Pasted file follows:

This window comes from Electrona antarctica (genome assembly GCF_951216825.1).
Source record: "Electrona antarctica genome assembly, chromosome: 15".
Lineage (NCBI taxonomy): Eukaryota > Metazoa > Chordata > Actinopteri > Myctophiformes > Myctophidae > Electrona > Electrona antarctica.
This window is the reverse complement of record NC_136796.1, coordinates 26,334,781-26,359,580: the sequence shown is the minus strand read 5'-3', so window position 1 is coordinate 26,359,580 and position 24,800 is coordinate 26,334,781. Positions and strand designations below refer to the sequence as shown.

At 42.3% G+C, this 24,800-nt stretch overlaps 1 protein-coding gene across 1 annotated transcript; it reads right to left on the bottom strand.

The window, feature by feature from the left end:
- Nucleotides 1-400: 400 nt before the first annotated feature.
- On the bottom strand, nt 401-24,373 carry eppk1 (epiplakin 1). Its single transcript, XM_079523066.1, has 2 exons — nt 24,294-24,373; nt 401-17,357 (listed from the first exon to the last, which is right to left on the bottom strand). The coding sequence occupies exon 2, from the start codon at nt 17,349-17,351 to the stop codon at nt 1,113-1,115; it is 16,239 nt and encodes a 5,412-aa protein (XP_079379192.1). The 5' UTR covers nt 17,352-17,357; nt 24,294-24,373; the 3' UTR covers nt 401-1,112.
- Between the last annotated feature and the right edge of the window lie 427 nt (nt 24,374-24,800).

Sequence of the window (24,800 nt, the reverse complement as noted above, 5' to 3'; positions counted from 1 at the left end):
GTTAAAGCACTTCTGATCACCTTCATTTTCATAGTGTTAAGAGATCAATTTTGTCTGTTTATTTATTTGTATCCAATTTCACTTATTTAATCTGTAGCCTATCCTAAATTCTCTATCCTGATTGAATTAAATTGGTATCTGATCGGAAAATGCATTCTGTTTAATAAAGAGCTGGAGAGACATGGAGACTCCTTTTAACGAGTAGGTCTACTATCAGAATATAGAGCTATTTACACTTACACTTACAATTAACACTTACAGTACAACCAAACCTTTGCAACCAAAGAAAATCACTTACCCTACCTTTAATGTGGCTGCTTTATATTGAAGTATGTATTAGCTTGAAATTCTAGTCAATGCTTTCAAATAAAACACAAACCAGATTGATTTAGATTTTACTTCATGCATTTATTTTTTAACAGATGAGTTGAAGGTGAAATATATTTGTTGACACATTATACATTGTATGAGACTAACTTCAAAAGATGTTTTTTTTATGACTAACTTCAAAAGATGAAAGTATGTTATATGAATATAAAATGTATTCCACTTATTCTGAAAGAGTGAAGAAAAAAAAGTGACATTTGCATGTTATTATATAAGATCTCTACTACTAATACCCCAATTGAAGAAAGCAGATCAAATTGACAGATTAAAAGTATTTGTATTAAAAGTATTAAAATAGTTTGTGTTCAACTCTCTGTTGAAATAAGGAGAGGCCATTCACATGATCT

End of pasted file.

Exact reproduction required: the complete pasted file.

This window comes from Electrona antarctica (genome assembly GCF_951216825.1).
Source record: "Electrona antarctica genome assembly, chromosome: 15".
Lineage (NCBI taxonomy): Eukaryota > Metazoa > Chordata > Actinopteri > Myctophiformes > Myctophidae > Electrona > Electrona antarctica.
This window is the reverse complement of record NC_136796.1, coordinates 26,334,781-26,359,580: the sequence shown is the minus strand read 5'-3', so window position 1 is coordinate 26,359,580 and position 24,800 is coordinate 26,334,781. Positions and strand designations below refer to the sequence as shown.

At 42.3% G+C, this 24,800-nt stretch overlaps 1 protein-coding gene across 1 annotated transcript; it reads right to left on the bottom strand.

The window, feature by feature from the left end:
- Nucleotides 1-400: 400 nt before the first annotated feature.
- On the bottom strand, nt 401-24,373 carry eppk1 (epiplakin 1). Its single transcript, XM_079523066.1, has 2 exons — nt 24,294-24,373; nt 401-17,357 (listed from the first exon to the last, which is right to left on the bottom strand). The coding sequence occupies exon 2, from the start codon at nt 17,349-17,351 to the stop codon at nt 1,113-1,115; it is 16,239 nt and encodes a 5,412-aa protein (XP_079379192.1). The 5' UTR covers nt 17,352-17,357; nt 24,294-24,373; the 3' UTR covers nt 401-1,112.
- Between the last annotated feature and the right edge of the window lie 427 nt (nt 24,374-24,800).

Sequence of the window (24,800 nt, the reverse complement as noted above, 5' to 3'; positions counted from 1 at the left end):
GTTAAAGCACTTCTGATCACCTTCATTTTCATAGTGTTAAGAGATCAATTTTGTCTGTTTATTTATTTGTATCCAATTTCACTTATTTAATCTGTAGCCTATCCTAAATTCTCTATCCTGATTGAATTAAATTGGTATCTGATCGGAAAATGCATTCTGTTTAATAAAGAGCTGGAGAGACATGGAGACTCCTTTTAACGAGTAGGTCTACTATCAGAATATAGAGCTATTTACACTTACACTTACAATTAACACTTACAGTACAACCAAACCTTTGCAACCAAAGAAAATCACTTACCCTACCTTTAATGTGGCTGCTTTATATTGAAGTATGTATTAGCTTGAAATTCTAGTCAATGCTTTCAAATAAAACACAAACCAGATTGATTTAGATTTTACTTCATGCATTTATTTTTTAACAGATGAGTTGAAGGTGAAATATATTTGTTGACACATTATACATTGTATGAGACTAACTTCAAAAGATGTTTTTTTTATGACTAACTTCAAAAGATGAAAGTATGTTATATGAATATAAAATGTATTCCACTTATTCTGAAAGAGTGAAGAAAAAAAAGTGACATTTGCATGTTATTATATAAGATCTCTACTACTAATACCCCAATTGAAGAAAGCAGATCAAATTGACAGATTAAAAGTATTTGTATTAAAAGTATTAAAATAGTTTGTGTTCAACTCTCTGTTGAAATAAGGAGAGGCCATTCACATGATCT